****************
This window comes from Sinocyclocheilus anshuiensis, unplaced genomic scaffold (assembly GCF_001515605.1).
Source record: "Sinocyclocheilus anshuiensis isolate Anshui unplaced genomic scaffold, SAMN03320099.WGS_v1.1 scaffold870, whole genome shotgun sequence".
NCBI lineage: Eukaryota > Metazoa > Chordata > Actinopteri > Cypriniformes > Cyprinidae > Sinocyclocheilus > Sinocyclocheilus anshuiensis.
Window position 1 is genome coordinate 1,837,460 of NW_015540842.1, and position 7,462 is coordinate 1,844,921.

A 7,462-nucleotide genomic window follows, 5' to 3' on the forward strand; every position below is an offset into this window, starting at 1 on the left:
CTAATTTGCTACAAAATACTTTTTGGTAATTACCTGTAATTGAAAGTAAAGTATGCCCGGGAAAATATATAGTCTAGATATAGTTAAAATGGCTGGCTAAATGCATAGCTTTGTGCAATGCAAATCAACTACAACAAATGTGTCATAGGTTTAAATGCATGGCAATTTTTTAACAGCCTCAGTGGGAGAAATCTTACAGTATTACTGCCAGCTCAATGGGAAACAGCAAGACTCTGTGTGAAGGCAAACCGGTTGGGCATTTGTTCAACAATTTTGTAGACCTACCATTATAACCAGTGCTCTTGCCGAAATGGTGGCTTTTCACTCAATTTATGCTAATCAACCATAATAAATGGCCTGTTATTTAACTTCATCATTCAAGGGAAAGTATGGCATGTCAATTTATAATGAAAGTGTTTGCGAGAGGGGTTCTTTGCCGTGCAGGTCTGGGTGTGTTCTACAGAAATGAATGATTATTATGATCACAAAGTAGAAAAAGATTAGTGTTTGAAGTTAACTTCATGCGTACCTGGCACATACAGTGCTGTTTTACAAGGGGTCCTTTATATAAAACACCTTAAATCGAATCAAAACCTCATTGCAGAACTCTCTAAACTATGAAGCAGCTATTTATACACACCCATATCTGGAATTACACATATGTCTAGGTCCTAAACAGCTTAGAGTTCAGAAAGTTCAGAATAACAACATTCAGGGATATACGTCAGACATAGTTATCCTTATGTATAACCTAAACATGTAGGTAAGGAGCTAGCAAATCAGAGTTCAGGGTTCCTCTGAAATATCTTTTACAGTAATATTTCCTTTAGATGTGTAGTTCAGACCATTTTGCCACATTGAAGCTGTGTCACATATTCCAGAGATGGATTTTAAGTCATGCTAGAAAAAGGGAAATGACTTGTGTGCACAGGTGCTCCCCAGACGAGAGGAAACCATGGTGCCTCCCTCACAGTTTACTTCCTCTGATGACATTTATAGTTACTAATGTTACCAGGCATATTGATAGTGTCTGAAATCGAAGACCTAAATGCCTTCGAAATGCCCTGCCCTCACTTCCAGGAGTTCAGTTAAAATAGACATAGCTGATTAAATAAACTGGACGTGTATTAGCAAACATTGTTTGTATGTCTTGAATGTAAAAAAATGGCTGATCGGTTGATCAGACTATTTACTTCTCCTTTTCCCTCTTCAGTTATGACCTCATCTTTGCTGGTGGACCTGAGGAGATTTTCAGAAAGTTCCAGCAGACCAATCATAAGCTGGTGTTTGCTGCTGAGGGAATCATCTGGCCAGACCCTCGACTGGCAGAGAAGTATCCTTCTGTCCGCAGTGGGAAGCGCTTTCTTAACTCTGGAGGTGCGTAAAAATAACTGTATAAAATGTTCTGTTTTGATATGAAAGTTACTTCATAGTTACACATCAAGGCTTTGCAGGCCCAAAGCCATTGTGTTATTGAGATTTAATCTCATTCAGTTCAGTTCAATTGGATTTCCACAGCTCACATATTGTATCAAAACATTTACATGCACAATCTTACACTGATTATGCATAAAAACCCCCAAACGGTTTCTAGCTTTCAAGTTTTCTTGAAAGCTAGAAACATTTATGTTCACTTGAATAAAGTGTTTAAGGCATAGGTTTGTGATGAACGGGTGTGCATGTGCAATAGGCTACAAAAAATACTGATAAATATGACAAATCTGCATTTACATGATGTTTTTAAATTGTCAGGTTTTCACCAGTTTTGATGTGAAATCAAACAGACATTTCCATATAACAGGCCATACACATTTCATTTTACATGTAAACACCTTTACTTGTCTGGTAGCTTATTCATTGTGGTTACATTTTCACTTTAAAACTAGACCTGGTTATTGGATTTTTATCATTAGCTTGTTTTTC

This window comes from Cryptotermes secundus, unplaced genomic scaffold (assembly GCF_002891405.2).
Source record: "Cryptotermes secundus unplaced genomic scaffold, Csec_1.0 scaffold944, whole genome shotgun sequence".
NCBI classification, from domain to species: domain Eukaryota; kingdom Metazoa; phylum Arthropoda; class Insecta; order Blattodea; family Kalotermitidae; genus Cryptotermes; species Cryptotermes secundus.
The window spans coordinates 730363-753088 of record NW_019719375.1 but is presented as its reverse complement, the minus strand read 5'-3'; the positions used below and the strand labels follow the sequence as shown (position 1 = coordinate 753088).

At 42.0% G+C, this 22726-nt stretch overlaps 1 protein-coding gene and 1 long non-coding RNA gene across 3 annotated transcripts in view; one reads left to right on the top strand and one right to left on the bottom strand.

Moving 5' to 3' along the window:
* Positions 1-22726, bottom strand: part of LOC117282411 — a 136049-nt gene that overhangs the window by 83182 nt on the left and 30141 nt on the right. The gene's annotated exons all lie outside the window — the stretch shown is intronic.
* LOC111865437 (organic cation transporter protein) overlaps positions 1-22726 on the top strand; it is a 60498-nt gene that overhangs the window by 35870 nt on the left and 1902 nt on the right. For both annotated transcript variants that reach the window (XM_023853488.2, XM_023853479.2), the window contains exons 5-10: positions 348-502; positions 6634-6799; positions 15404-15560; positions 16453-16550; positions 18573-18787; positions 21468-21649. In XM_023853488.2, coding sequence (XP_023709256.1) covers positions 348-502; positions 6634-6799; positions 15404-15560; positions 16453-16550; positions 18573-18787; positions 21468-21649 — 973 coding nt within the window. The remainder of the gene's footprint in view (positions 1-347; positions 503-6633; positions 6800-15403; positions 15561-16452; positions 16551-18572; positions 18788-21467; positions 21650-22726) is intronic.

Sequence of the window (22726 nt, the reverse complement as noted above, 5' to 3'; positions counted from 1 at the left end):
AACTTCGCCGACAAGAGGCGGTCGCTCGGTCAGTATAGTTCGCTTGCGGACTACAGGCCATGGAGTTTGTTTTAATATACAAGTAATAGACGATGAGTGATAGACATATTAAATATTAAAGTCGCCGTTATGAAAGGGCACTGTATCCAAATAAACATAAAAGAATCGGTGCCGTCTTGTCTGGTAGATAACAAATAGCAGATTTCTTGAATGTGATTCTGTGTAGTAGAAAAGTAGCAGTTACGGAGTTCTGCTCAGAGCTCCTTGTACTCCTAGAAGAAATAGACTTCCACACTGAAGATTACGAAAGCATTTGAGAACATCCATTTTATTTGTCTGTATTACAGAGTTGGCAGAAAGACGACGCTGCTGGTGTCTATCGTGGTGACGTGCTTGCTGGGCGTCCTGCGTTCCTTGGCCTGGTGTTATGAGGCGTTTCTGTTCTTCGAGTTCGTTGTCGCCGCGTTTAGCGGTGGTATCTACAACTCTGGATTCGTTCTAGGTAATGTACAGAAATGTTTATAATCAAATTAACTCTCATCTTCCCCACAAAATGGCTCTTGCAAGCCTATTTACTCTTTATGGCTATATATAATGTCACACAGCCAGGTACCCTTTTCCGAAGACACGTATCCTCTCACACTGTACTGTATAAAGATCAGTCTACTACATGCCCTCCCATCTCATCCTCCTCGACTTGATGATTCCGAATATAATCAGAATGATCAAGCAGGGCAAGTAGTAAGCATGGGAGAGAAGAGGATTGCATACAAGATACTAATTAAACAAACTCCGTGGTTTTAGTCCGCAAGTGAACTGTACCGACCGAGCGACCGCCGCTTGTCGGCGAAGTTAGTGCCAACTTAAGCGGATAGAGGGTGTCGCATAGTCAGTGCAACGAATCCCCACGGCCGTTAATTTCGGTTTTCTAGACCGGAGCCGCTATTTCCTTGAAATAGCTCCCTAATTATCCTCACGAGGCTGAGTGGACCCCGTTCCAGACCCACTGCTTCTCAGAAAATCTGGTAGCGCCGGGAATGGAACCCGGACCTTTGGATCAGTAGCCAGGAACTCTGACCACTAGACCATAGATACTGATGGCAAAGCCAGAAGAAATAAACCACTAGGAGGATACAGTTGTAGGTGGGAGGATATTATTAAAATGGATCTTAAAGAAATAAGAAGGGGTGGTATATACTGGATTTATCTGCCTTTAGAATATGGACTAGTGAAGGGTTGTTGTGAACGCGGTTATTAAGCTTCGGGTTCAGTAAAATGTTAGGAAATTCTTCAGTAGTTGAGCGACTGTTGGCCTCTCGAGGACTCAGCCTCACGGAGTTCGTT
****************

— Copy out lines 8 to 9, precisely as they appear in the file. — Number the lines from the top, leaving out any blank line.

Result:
Source record: "Cryptotermes secundus unplaced genomic scaffold, Csec_1.0 scaffold944, whole genome shotgun sequence".
NCBI classification, from domain to species: domain Eukaryota; kingdom Metazoa; phylum Arthropoda; class Insecta; order Blattodea; family Kalotermitidae; genus Cryptotermes; species Cryptotermes secundus.